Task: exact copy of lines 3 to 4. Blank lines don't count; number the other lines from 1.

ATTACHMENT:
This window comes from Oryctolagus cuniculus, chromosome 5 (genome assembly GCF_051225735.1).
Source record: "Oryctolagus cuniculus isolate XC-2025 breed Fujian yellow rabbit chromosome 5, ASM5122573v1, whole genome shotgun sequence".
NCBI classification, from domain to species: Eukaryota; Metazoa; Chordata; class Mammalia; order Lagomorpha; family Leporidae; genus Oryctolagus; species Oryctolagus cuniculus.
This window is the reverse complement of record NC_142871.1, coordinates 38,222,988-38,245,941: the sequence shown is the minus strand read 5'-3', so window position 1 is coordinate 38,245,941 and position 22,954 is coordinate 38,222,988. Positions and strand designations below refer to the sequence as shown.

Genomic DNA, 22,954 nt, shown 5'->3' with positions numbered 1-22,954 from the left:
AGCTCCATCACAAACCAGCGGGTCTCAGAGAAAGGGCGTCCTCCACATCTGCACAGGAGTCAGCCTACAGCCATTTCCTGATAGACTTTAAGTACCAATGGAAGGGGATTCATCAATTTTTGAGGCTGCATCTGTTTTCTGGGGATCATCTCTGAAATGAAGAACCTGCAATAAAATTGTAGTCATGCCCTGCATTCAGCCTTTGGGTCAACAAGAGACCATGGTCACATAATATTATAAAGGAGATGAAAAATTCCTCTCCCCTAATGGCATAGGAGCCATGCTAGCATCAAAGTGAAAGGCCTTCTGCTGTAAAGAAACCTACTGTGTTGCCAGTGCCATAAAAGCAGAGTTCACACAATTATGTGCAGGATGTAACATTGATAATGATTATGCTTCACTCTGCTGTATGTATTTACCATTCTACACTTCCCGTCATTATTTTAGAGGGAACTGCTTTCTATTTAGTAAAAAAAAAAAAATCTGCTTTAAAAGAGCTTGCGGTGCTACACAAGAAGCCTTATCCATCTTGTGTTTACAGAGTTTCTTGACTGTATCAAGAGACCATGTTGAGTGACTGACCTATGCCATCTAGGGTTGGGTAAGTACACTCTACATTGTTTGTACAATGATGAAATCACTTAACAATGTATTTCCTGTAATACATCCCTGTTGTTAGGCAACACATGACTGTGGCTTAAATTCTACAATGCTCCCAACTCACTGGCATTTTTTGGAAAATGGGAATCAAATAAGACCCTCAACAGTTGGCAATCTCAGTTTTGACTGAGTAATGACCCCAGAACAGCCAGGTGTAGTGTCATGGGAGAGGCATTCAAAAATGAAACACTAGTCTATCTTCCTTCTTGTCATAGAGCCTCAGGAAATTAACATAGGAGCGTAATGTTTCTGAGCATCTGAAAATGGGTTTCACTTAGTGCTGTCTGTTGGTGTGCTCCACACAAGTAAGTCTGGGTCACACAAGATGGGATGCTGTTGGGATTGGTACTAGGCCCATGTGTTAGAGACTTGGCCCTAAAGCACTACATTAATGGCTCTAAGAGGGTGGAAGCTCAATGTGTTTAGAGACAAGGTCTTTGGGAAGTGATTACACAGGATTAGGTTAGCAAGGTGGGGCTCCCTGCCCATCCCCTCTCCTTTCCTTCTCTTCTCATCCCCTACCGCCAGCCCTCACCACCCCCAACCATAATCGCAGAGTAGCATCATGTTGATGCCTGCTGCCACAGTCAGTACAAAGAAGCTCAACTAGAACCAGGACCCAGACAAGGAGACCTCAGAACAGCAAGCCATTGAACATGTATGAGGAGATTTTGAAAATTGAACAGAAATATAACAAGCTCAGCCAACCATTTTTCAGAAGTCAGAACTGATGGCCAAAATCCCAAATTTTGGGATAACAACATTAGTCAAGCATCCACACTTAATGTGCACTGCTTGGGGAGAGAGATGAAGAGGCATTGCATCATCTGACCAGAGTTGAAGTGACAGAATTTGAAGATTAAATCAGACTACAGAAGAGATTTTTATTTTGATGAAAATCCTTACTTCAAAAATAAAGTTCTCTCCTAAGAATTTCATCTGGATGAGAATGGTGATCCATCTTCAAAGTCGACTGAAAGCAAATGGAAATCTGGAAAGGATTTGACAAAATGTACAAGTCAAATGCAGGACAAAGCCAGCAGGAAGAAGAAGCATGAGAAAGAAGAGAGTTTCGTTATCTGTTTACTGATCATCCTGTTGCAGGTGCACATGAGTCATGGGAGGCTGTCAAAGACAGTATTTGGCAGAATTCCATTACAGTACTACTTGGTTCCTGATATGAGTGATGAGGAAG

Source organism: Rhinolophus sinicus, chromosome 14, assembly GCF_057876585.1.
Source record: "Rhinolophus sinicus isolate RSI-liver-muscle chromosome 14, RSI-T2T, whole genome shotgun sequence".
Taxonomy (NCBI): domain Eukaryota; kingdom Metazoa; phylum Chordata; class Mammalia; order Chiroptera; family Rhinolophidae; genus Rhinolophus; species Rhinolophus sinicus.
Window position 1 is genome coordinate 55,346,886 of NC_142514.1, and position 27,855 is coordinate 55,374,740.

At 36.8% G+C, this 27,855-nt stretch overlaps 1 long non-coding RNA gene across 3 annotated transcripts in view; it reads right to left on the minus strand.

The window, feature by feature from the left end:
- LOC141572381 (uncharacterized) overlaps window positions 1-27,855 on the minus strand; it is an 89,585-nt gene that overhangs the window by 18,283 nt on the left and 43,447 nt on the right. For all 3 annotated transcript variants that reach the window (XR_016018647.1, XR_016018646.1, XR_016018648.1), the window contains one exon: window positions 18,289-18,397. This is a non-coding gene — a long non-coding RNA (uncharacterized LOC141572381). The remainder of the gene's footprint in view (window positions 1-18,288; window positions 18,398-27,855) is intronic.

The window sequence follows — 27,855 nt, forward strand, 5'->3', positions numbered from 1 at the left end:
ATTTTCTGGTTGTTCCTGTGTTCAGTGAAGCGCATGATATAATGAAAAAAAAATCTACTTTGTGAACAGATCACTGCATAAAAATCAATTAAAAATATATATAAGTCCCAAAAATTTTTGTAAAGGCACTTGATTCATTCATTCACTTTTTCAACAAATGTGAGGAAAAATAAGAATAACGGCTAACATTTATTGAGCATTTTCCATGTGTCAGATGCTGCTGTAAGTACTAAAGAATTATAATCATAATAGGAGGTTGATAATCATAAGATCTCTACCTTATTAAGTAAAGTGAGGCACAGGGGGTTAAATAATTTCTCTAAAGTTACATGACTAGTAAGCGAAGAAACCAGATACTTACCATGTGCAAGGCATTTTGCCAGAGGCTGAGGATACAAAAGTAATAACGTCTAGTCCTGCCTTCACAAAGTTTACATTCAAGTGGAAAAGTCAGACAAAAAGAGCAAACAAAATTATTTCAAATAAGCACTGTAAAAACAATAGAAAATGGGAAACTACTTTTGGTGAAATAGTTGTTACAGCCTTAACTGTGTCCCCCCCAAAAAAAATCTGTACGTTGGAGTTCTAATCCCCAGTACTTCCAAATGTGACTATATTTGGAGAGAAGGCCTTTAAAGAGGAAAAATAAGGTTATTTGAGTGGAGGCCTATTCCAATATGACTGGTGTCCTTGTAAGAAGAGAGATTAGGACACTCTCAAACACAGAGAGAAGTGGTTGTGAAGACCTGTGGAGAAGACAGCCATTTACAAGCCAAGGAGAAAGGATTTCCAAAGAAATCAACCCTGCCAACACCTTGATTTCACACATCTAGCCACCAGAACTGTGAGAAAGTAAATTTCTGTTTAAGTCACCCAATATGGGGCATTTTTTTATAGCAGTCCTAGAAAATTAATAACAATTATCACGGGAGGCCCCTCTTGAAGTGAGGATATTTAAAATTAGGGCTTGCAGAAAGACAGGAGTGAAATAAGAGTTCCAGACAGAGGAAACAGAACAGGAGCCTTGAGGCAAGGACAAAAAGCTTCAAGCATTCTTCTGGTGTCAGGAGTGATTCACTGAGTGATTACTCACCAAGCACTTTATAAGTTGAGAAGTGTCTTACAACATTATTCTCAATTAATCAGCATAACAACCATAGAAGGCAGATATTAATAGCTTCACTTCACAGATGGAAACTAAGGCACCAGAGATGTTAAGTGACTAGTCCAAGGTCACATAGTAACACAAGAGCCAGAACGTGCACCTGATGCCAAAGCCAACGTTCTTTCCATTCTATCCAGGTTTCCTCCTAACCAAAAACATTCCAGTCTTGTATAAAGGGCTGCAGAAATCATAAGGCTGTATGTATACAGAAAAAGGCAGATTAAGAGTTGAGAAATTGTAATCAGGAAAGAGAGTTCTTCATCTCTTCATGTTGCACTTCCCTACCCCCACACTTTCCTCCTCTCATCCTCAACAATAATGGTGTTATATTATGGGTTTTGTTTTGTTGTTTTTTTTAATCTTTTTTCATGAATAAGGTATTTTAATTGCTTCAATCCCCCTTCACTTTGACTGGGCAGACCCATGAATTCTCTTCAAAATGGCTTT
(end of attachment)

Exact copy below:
NCBI classification, from domain to species: Eukaryota; Metazoa; Chordata; class Mammalia; order Lagomorpha; family Leporidae; genus Oryctolagus; species Oryctolagus cuniculus.
This window is the reverse complement of record NC_142871.1, coordinates 38,222,988-38,245,941: the sequence shown is the minus strand read 5'-3', so window position 1 is coordinate 38,245,941 and position 22,954 is coordinate 38,222,988. Positions and strand designations below refer to the sequence as shown.